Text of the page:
all, I have a hard time with this issue. For number one, these are people a lot of us know, whom may have committed this crime. Secondly, I can tolerate personal violations in a lot of ways with exhibiting much restraint but, thievery makes my blood boil! It's a very personal crime. Thievery of this magnitude is absolutely borderline, unforgivable! I believe this crime probably will be treated as a slap on the wrist. The reason I believe this, is because the alleged perpetrators, have no priors that we know of! In my opinion, white collar crimes of theft, are treated very differently. A person with a brief case can steal more money than a man with a gun! However, the man with a gun goes away forever and the man with a brief case, who has done more damage, gets sent to a country club! Have a good day!


justmyopinion 9 years, 1 month ago

My questions is.....Where did all that money go??? Drugs, gambling....and how did the spouses not know?


another_local 9 years, 1 month ago

digit... ? There is no mention of the victims being seniors in any story I have seen. Sorry if I missed something but if there has not been any mention of that, I wonder where Id's scenario comes from. You on the other hand... well, never mind you would not understand.


question 9 years, 1 month ago

Tired of hearing about victims that "should have" -- REGARDLESS - theft is WRONG -- just because they got away with it for a while -- and the bank obviously did not have appropriate controls in place, MORALLY their actions are NOT ACCEPTABLE!


id04sp 9 years, 1 month ago


If one finds a hole in the roof and a rock on the living room floor, it might be a meteorite, or it could have come from a volcanic eruption, or it could have been dropped from an airplane. It could have been fired from a catapult, or a cannon. What would you think is the most reasonable explanation? I was just taking the few known facts and trying to understand how this could have happened.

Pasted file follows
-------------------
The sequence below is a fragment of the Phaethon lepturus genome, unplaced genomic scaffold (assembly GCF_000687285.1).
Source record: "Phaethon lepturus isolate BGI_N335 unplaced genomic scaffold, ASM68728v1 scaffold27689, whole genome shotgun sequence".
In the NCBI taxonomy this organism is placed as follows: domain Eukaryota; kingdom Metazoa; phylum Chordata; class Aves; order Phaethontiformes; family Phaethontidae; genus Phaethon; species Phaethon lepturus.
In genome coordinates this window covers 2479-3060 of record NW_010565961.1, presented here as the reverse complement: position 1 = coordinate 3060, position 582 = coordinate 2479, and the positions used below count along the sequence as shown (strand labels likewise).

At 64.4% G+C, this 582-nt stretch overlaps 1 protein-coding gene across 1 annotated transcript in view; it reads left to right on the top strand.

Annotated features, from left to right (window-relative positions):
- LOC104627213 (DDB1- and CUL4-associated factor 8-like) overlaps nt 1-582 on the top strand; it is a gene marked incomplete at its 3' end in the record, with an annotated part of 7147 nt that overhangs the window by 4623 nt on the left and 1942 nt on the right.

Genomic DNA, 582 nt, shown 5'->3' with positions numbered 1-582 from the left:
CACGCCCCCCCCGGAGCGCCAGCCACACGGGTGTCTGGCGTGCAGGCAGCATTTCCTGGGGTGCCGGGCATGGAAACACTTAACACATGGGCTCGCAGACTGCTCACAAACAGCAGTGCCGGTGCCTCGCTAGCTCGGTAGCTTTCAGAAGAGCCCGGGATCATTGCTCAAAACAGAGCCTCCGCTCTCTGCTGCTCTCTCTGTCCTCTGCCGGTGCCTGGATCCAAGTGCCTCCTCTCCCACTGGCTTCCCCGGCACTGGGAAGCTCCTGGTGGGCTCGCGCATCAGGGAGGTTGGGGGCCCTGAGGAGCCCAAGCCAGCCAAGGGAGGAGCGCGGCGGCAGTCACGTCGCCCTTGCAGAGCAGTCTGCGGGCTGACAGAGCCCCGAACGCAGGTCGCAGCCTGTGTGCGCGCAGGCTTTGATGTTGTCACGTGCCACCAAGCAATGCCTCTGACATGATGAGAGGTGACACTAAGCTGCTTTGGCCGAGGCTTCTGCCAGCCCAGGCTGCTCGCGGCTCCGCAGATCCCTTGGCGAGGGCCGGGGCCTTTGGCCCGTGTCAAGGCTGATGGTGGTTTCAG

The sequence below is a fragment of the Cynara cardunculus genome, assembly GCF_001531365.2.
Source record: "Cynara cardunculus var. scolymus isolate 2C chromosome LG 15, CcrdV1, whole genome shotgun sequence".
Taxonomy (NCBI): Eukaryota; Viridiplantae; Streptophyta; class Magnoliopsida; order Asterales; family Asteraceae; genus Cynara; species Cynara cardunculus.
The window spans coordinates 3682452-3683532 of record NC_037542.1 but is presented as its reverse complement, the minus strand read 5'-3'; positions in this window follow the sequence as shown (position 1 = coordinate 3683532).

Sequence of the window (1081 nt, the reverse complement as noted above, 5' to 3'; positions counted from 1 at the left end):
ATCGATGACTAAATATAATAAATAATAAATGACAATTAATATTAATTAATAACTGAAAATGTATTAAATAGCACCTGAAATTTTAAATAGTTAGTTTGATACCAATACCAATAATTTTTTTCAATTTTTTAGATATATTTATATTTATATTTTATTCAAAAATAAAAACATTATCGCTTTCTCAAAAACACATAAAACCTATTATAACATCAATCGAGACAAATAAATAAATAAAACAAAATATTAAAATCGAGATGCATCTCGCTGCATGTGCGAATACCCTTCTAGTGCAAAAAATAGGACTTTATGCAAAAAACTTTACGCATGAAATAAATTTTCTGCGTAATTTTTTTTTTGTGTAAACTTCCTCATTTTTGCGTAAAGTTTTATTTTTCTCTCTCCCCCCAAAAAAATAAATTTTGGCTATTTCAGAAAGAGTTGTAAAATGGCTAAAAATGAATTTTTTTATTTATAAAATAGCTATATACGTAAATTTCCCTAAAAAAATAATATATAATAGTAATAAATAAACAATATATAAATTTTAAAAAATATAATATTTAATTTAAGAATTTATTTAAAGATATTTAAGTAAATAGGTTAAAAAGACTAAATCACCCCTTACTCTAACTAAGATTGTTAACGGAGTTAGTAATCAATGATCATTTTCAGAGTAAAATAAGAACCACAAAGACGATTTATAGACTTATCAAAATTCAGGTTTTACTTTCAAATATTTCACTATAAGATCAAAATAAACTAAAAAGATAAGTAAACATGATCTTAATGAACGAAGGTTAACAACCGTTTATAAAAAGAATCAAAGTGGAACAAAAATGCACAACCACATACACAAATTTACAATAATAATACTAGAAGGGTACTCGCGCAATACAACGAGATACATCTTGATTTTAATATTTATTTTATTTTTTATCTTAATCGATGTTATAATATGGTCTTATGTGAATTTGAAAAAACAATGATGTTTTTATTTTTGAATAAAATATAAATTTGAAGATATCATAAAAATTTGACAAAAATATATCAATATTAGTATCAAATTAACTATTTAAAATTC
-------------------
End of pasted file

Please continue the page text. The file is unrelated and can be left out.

What's your theory on the reason that a person wouldn't notice large amounts of cash missing from their account? Trust funder? Billionaire, too busy to care?


nurmidst 9 years, 1 month ago

wow i thought you came up with that theory just to take a shot at Wall and pat acet on the back! why do you think we need all these special task forces can't a call to the often mentioned crime stoppers hotline or just a call to the police get the same response? Does the elderly watch keep tabs on all the elderlies bank accounts? Why go to all the trouble to speculate about such a thing? Already looks like people are taking your speculation as fact, lets wait for the facts before we start the public lynching!


JLM 9 years, 1 month ago

The supervision of this bank was inept. This number of entries is excessive and should have been routinely "proofed" and then audited. This is a failure of supervision and garden variety theft.


id04sp 9 years, 1 month ago


Our favorite federal government has thresholds for what they consider important. This was basically a crime of embezzlement, and if it had not affected a federal agency (FDIC) it would have been too small for the feds to bother UNLESS there was an armed bank robbery. The FBI has federal jurisdiction over bank robberies because back in the old days of Bonnie and Clyde, Pretty Boy Floyd, etc., the crooks would flee across state lines to escape capture. That's when bank robbery became a federal crime, allowing the crooks to be arrested wherever they could be found.

Lots of small crimes go on in small towns because local LE agencies don't have the talent or numbers of officers required to prosecute them. Do you really expect somebody with a GED and 9 to 18 weeks of POST traning at a junior college to be able to investigate economic crimes? I'd bet that most of the local officers pay somebody to do their taxes for them (or get it gratis . . . ).